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HBO’s ‘Fahrenheit 451’ Is Too Preachy to Inspire Change

HBO’s ‘Fahrenheit 451’ Is Too Preachy to Inspire Change

The new Fahrenheit 451 movie is not shy to remind us that “a little knowledge is a dangerous thing,” so it’s fitting that Ramin Bahrani’s adaptation of Ray Bradbury’s 1953 novel is full of characters telling us exactly what they think, and what we should think about that. It’s an echo of the world it predicts—fast, disconnected from humanity, with everyone giving a sound bite version of how they feel.

In this vision of Fahrenheit 451’s tomorrow, a monster-internet of sorts called the Nine boils all social-network interaction and data into a handful of words and an array of symbols. “Natives” support the Ministry’s all-tech society and fight a war against “Eels,” who cling to analog devices and hoard forbidden books. Natives can watch book-burnings live and send emojified reactions. Firemen like Guy Montag (Michael B. Jordan) and his chief Beatty (Michael Shannon) are veritable celebrities.

Bradbury’s novel predicted numerous technologies—wireless earbud “seashells,” walls of “interactive television,” medical machines that replace someone’s blood, a robotic hound that smells people and hunts them down. Bahrani updates the look of the world to feel more relevant to modern times, but the endangered feeling of the written word—and of critical thinking in general—needs no update.

Clarisse McClellan (Sofía Boutella)—in this iteration, she’s a jaded double-agent revolutionary instead of Guy’s ethereal 17-year-old neighbor—explains to Guy that in their world, people were only reading headlines, and eventually they stopped reading altogether. It’s a prescient point, but ironic, because in this future everyone can only process a blunt version of an idea, and the movie does exactly the same thing. Every point the book makes with a human interaction, the movie makes with a speech.

In the movie, we learn “books are bad, thoughts are dangerous” through a loud speech from Guy and Beatty. In the book, Guy has a conversation with Clarisse in which her questioning, free-flowing train of thought makes him uncomfortable and defensive.

In the movie, Guy starts to question his reality when Clarisse tells him to question it. In the book, Montag questions his reality because Clarisse asks him if he’s happy, and he realizes he’s never even considered it.

In the movie, we see Montag become conflicted when he starts interrogating the Alexa-like home device Yuxie, or in his vague flashbacks about his deceased father. In the book, the same conflicts emerge in Guy’s despairing, disconnected interactions with his wife Mildred, who overdoses on sleeping pills, loses herself in the walls of television around her, and keeps the music ever-playing in her ears.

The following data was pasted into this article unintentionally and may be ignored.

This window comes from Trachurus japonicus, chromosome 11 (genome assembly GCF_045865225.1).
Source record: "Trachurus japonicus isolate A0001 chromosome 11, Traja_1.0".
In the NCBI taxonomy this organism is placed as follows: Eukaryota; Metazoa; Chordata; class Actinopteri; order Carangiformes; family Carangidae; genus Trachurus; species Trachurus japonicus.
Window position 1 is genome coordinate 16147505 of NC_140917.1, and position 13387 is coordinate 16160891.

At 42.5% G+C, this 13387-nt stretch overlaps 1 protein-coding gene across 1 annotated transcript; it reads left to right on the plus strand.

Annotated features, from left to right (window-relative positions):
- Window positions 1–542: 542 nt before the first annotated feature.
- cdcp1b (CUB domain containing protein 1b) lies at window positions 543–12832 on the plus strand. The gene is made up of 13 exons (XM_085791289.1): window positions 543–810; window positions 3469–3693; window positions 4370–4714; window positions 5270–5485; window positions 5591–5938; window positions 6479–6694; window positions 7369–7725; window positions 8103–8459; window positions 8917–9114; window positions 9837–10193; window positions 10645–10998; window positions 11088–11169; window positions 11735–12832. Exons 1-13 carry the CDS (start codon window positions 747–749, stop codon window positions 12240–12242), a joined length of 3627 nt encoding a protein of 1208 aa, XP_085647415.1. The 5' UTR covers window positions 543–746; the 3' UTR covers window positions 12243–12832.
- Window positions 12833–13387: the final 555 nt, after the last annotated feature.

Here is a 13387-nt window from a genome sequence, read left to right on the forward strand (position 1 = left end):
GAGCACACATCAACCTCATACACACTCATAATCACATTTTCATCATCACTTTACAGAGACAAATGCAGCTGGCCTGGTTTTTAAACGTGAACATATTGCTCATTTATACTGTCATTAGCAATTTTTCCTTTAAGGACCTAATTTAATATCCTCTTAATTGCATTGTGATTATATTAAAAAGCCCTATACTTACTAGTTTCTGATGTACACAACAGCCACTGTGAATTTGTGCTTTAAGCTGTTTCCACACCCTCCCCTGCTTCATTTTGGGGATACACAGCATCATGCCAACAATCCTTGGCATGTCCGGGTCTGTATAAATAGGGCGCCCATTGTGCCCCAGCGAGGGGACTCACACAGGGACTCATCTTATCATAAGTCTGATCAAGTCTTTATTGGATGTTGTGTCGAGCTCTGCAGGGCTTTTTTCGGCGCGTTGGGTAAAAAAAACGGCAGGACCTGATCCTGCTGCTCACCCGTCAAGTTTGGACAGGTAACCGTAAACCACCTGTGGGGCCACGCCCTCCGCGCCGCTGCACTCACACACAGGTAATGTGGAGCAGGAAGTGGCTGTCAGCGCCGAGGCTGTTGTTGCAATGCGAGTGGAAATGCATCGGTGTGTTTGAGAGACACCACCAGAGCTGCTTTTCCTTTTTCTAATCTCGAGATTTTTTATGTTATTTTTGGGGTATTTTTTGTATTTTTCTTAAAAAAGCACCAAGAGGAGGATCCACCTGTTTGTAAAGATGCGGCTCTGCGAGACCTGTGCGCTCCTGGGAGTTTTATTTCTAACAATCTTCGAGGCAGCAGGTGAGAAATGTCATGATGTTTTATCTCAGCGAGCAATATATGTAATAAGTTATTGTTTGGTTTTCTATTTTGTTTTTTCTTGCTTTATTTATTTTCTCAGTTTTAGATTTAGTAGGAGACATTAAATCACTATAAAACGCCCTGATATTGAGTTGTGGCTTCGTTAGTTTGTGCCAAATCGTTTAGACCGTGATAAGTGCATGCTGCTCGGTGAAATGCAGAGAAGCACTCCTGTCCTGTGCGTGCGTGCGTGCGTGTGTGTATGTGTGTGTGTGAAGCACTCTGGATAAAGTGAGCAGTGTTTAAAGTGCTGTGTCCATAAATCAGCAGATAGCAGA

This is key because—as we know all-too-well from Facebook comment threads—people don’t change their minds because of a well-presented argument. They change their minds from experiences with other people.

It’s difficult for any sci-fi to create a dystopian future we haven’t already seen, but it’s worth noting that the worlds which persist are marked by memorable characters. Arrival is about communicating with aliens, but it’s powerful because we experience it through Amy Adams’ loneliness and grief. For all the “explaining scenes” of Inception, the heart of the story is about a man who lost his wife to suicide and is fighting his way back to his children. Every episode of Black Mirror is about futuristic tech, but only inasmuch as it affects a human drive: jealous paranoia, grief, romance, our desire to be liked, the inability to let go of our children, etc. Adversely, in Fahrenheit 451, it’s easy to disengage from the movie’s ideas because we’re not seeing them through the lens of the human experience.

We’re not seeing Guy wander the streets reflecting on Faber’s (sadly absent from this version altogether) “consider the lilies of the field” whisper. We’re not seeing Guy have it out with Mildred as contraband books cover their kitchen floor. We’re not seeing their tears and terror as they realize that this new knowledge will divide them and change their lives irrevocably.

And we miss that, because that’s what how ideas actually affect us. We don’t live in a vacuum, and by people living in our proximity, traumatizing and inspiring us, we form new neuroses, prejudices, epiphanies. These cause us to shed skins, leave villages, find new tribes. We form ideas from people, and it affects how we live with each other and live with ourselves going forward. That’s what ideas look like with flesh and blood on them, and it marks the difference between a PSA and a piece of art.

Perhaps the best example of the movie’s shortcomings is its climax. In both book and film, literature is saved by an underground community memorizing books to preserve for the future—each person choosing to embody a different written work. The film diverges, however, when all that knowledge is transferred to a DNA strand called OMNIS, which will be inserted in a bird, which will propagate until the minds of the whole world are infected by a virus that contains all the consciousness and ideas and creation of all of recorded history.

In other words, ideas (beautiful and complex or not) are forcibly installed in the minds of the masses. It’s hard to think of anything more literally disconnected from character, and clearly antithetical to Bradbury’s basic theme of the novel: People deserve to think freely.

This biological warfare is meant to signify hope—that these ideas will live on forever—but if Bahrani expects anyone to think about this movie in the future, he might have given us characters alive enough to carry those ideas themselves.

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